Your service provider, who you have tasked with looking after your company’s IT, has kept your business up and running for the past 10 years. Usually, that kind of longevity in developing continuity plans has resulted to some providers overlooking or underestimating certain issues.
Many business owners think that Virtualization and Disaster Recovery are two separate services. And while that’s true in most respects, they actually have more in common than you think. Particularly in how Virtualization can serve as a legitimate Disaster Recovery solution.
With technology changing so rapidly, it’s easy to get caught up in outdated beliefs. And when it comes to Disaster Recovery, far too often do we see business owners still clinging to ideas that no longer apply. So, what kind of DR myths are still widely accepted by the masses? Here are three that need to be retired into IT folklore.
Before you start purchasing any new hardware, consider virtualizing your IT infrastructure. Virtualization means to abstract the software from the hardware. Basically, as processors have increased in power and memory capacity, one physical server can now act as five virtual servers.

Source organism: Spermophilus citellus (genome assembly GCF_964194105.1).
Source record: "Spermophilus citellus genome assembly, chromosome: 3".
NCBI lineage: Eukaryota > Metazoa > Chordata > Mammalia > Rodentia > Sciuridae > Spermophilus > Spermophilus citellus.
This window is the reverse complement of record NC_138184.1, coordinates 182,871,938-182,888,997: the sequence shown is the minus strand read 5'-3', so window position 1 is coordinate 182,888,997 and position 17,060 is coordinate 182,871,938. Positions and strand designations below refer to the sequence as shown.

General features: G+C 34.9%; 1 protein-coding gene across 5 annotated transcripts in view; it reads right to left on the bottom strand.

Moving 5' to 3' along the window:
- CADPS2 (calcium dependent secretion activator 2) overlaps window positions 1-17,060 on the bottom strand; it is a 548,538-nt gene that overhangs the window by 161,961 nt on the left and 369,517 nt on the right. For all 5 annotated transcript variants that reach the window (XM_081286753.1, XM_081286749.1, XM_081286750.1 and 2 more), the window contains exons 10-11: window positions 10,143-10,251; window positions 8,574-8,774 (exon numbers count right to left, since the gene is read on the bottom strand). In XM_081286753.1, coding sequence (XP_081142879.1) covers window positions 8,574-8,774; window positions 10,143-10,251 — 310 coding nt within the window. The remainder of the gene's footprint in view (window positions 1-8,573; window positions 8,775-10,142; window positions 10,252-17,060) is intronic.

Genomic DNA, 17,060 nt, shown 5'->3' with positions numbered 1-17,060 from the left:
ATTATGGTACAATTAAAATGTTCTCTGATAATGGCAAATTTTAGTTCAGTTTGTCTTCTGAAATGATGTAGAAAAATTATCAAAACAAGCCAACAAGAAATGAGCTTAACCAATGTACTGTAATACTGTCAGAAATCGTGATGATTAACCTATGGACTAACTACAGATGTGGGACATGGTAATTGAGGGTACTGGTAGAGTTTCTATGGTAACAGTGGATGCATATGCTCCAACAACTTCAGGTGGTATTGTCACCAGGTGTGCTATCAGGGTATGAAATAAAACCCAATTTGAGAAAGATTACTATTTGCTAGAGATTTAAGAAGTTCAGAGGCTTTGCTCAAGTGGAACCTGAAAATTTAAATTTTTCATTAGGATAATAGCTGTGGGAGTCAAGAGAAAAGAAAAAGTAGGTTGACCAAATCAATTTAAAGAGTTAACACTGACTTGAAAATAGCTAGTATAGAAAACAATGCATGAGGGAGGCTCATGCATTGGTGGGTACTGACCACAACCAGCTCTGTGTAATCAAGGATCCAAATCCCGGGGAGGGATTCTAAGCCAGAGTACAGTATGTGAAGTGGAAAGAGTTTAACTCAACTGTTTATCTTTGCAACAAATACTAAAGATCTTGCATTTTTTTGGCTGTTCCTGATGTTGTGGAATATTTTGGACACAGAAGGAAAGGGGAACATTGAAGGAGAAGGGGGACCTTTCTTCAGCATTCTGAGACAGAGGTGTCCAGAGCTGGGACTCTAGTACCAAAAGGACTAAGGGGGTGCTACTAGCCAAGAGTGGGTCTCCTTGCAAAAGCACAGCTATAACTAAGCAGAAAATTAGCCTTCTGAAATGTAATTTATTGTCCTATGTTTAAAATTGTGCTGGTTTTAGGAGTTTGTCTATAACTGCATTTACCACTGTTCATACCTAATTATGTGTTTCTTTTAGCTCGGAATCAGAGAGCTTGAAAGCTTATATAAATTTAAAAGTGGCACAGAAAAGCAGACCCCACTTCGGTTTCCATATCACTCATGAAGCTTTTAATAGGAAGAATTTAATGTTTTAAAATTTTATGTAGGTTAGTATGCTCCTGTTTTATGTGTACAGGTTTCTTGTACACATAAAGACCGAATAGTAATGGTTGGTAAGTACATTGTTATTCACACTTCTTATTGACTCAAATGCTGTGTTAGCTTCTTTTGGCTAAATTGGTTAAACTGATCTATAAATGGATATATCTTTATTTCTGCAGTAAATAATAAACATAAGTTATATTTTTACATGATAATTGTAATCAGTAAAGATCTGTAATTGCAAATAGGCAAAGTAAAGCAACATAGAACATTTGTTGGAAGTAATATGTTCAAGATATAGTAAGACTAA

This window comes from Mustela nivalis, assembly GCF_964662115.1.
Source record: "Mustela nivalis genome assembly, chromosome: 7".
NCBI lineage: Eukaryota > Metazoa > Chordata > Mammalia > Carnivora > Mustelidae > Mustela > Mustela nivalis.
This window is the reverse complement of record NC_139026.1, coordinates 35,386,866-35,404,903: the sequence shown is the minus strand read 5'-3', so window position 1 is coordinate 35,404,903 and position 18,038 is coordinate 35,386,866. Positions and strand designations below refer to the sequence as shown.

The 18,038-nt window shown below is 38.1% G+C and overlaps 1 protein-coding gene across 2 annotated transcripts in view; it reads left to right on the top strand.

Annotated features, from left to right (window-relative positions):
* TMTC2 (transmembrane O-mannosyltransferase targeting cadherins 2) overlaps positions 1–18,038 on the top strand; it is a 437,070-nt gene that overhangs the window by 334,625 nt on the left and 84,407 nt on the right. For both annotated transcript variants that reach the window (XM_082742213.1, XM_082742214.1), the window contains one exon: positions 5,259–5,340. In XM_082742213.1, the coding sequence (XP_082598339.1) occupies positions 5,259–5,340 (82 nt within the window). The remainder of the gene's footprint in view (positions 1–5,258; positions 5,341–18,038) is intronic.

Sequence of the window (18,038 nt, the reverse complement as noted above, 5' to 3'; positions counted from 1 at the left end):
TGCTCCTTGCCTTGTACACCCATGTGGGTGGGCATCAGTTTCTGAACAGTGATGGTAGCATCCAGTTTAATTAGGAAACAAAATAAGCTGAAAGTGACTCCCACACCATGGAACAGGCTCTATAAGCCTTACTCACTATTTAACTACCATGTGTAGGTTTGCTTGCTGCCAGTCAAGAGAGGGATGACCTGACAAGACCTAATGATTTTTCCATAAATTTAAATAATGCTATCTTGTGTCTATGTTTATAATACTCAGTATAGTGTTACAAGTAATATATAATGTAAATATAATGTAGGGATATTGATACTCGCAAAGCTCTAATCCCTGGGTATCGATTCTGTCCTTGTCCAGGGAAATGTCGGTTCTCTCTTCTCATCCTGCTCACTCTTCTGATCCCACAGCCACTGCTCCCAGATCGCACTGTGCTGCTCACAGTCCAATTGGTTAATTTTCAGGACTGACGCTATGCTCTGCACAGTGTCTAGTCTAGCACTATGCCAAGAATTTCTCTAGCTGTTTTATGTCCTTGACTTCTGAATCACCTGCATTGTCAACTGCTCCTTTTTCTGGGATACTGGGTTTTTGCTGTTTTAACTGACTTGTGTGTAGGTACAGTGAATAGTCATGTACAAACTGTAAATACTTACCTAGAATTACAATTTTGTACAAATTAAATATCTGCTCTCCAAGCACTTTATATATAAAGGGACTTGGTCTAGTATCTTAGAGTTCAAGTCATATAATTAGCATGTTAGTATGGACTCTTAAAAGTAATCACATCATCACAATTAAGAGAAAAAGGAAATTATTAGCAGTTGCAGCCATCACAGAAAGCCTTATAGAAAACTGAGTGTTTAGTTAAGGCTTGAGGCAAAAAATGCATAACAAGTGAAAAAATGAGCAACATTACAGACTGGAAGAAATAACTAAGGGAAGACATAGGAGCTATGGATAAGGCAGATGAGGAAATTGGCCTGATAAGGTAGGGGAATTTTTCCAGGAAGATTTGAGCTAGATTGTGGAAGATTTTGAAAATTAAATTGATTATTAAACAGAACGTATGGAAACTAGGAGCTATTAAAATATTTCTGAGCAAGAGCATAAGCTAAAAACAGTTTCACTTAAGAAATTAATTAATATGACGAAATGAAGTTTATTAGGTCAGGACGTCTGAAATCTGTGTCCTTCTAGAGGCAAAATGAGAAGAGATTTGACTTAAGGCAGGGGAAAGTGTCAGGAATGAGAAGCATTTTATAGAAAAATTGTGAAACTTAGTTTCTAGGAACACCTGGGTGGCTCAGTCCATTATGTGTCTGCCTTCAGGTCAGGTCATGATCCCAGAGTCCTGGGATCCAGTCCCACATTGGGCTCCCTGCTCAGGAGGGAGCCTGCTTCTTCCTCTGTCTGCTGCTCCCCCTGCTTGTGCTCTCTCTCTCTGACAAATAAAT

Disasters. They do happen — it’s only a matter of ‘when’. While most businesses acknowledge it, surveys show that only one in four companies worldwide have adequate protection in the event of a major disruption. We’re not talking about insurance here, but a Disaster Recovery (DR) plan that could save you thousands of dollars in losses and worse, a business closure.
Natural disasters have increased exponentially in the last few years – something that has resulted in a number of small and medium-sized business owners turning to business interruption insurance for protection. Covering many scenarios that regular business insurance simply ignores, adequate protection can be the make-or-break factor when it comes to surviving a natural or manmade catastrophe.